You will need to set aside money to fix the things that will come up on a 100,000 mile vehicle. Plan accordingly.
And a suggestion, never finance a 100,000 mile vehicle for 5 years, just don’t.
Short of body damage from rust or accident any vehicle can be kept on the road 400K. There is no objective or clear moment at which a vehicle is “dead.” Getting rid of one / taking it off the road is a decision made at some point - and a fuzzy one.
“any vehicle can be kept on the road 400K”
If somebody’s willing to spend lots of money, sure. But next to nobody is.
Of the 270,000 cars on Cars.com with over 100,000 miles, only 250 (0.1%) have over 375,000 miles, and most of those are typos or semis.
Of the 3000 Suburbans with over 100k, 4 (0.1%, again) have over 375k miles.
“If somebody’s willing to spend lots of money”
But my point is that what counts as “lots of money” isn’t ever clear. The questions come up here all of the time. “Is it worth fixing?” Well, there’s rarely much of a way to answer that. For many cars a new set of tires is questionable in terms of expense.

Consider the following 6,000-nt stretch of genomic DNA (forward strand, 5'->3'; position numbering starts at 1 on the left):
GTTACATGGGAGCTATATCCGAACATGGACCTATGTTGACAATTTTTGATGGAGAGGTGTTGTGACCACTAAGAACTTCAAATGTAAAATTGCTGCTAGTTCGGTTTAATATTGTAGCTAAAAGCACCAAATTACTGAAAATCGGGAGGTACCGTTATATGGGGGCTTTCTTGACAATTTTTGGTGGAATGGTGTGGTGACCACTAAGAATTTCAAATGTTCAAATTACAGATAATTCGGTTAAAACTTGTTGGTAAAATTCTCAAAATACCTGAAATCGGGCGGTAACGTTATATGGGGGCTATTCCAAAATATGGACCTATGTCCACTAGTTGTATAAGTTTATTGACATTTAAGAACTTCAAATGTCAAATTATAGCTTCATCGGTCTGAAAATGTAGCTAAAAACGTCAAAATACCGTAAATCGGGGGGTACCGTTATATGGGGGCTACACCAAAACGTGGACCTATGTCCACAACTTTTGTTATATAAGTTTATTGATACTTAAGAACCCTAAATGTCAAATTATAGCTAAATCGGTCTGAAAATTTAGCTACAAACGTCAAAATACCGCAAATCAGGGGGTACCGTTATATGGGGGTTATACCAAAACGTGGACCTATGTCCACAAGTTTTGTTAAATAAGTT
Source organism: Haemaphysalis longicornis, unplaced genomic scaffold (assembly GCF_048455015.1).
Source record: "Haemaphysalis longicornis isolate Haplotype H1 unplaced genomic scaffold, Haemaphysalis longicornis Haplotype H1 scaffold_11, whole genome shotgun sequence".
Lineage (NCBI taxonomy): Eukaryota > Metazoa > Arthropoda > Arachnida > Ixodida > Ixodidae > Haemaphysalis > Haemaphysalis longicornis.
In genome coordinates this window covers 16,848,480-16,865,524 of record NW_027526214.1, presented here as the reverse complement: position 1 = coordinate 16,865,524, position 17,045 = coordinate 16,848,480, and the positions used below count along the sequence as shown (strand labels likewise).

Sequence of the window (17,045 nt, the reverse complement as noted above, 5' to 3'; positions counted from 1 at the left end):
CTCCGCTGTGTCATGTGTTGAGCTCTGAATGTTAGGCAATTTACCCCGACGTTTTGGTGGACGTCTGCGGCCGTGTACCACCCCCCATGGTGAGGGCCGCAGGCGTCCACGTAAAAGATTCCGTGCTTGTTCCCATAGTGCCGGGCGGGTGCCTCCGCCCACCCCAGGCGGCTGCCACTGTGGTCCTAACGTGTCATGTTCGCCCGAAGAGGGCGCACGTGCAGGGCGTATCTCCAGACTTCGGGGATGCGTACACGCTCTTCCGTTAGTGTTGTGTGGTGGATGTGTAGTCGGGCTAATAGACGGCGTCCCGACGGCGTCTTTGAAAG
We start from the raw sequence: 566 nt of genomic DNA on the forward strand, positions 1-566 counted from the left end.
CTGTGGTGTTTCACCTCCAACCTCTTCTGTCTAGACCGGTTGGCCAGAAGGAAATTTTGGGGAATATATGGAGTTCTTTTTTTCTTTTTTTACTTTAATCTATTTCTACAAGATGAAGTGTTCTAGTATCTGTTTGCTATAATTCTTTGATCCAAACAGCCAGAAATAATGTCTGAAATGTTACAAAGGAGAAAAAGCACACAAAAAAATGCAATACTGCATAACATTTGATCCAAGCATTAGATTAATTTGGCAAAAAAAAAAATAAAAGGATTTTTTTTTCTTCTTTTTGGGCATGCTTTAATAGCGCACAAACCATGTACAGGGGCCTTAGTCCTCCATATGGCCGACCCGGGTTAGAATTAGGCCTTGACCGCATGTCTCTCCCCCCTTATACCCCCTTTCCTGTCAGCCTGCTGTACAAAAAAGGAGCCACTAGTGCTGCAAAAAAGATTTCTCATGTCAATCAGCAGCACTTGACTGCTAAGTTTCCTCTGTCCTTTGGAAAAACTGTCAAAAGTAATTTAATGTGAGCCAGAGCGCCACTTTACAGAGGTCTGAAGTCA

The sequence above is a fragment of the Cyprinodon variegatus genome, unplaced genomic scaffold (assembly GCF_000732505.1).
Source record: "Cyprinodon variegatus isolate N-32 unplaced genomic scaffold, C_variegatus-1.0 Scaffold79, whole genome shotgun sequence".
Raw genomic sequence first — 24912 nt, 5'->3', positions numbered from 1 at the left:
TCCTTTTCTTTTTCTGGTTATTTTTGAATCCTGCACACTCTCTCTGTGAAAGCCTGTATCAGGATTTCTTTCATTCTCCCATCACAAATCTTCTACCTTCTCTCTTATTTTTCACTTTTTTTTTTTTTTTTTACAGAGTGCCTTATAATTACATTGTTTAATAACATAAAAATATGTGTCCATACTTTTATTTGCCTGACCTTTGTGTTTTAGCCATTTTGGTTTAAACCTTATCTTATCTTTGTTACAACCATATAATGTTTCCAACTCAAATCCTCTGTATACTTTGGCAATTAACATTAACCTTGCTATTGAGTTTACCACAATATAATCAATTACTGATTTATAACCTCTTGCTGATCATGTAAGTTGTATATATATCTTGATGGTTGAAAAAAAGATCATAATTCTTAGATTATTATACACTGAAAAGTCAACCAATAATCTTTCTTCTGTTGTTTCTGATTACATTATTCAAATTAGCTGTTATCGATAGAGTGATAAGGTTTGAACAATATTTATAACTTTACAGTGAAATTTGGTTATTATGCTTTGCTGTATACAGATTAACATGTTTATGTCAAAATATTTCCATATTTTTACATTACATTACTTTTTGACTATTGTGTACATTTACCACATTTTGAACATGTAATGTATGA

Then there’s how the money is spent - over the long haul as things are consistently fixed/maintained as needed? Or are things ignored until they pile up?
Pinning it on how much money it is to fix something is odd since in many cases the costs of keeping an older car going will end up being less than the extra expenses that come with going to get something else. So anyway, reference to spending “lots of money” doesn’t clarify anything.